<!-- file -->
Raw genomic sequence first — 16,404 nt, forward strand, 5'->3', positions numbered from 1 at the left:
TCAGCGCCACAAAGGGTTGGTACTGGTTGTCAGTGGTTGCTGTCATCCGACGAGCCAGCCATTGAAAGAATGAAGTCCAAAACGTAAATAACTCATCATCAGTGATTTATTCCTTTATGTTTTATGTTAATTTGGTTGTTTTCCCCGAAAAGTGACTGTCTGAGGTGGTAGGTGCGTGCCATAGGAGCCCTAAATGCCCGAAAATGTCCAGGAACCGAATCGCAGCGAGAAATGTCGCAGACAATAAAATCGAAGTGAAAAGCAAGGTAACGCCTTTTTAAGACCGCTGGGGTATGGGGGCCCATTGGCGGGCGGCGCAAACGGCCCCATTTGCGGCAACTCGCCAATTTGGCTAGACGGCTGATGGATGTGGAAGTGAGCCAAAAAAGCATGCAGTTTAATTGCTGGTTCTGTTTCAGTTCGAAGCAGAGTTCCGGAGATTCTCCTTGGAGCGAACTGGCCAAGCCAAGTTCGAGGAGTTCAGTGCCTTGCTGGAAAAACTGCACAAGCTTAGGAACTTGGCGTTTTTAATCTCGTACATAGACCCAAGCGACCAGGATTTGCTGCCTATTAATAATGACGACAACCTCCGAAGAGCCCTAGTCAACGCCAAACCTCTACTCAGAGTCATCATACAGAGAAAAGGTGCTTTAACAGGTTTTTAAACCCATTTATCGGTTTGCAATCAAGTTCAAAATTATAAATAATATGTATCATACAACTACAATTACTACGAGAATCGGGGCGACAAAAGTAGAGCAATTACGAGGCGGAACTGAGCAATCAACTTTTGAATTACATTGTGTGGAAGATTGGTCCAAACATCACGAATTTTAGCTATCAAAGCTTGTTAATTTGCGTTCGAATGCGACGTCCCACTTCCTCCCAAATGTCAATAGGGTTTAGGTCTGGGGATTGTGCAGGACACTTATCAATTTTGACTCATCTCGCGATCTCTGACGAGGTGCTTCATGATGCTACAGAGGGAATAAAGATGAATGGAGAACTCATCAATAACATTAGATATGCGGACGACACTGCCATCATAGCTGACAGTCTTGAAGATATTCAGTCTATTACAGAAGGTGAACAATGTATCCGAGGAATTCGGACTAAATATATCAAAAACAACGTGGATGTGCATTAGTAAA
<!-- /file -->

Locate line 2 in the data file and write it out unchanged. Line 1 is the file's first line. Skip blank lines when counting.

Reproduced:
TCAGCGCCACAAAGGGTTGGTACTGGTTGTCAGTGGTTGCTGTCATCCGACGAGCCAGCCATTGAAAGAATGAAGTCCAAAACGTAAATAACTCATCATCAGTGATTTATTCCTTTATGTTTTATGTTAATTTGGTTGTTTTCCCCGAAAAGTGACTGTCTGAGGTGGTAGGTGCGTGCCATAGGAGCCCTAAATGCCCGAAAATGTCCAGGAACCGAATCGCAGCGAGAAATGTCGCAGACAATAAAATCGAAGTGAAAAGCAAGGTAACGCCTTTTTAAGACCGCTGGGGTATGGGGGCCCATTGGCGGGCGGCGCAAACGGCCCCATTTGCGGCAACTCGCCAATTTGGCTAGACGGCTGATGGATGTGGAAGTGAGCCAAAAAAGCATGCAGTTTAATTGCTGGTTCTGTTTCAGTTCGAAGCAGAGTTCCGGAGATTCTCCTTGGAGCGAACTGGCCAAGCCAAGTTCGAGGAGTTCAGTGCCTTGCTGGAAAAACTGCACAAGCTTAGGAACTTGGCGTTTTTAATCTCGTACATAGACCCAAGCGACCAGGATTTGCTGCCTATTAATAATGACGACAACCTCCGAAGAGCCCTAGTCAACGCCAAACCTCTACTCAGAGTCATCATACAGAGAAAAGGTGCTTTAACAGGTTTTTAAACCCATTTATCGGTTTGCAATCAAGTTCAAAATTATAAATAATATGTATCATACAACTACAATTACTACGAGAATCGGGGCGACAAAAGTAGAGCAATTACGAGGCGGAACTGAGCAATCAACTTTTGAATTACATTGTGTGGAAGATTGGTCCAAACATCACGAATTTTAGCTATCAAAGCTTGTTAATTTGCGTTCGAATGCGACGTCCCACTTCCTCCCAAATGTCAATAGGGTTTAGGTCTGGGGATTGTGCAGGACACTTATCAATTTTGACTCATCTCGCGATCTCTGACGAGGTGCTTCATGATGCTACAGAGGGAATAAAGATGAATGGAGAACTCATCAATAACATTAGATATGCGGACGACACTGCCATCATAGCTGACAGTCTTGAAGATATTCAGTCTATTACAGAAGGTGAACAATGTATCCGAGGAATTCGGACTAAATATATCAAAAACAACGTGGATGTGCATTAGTAAA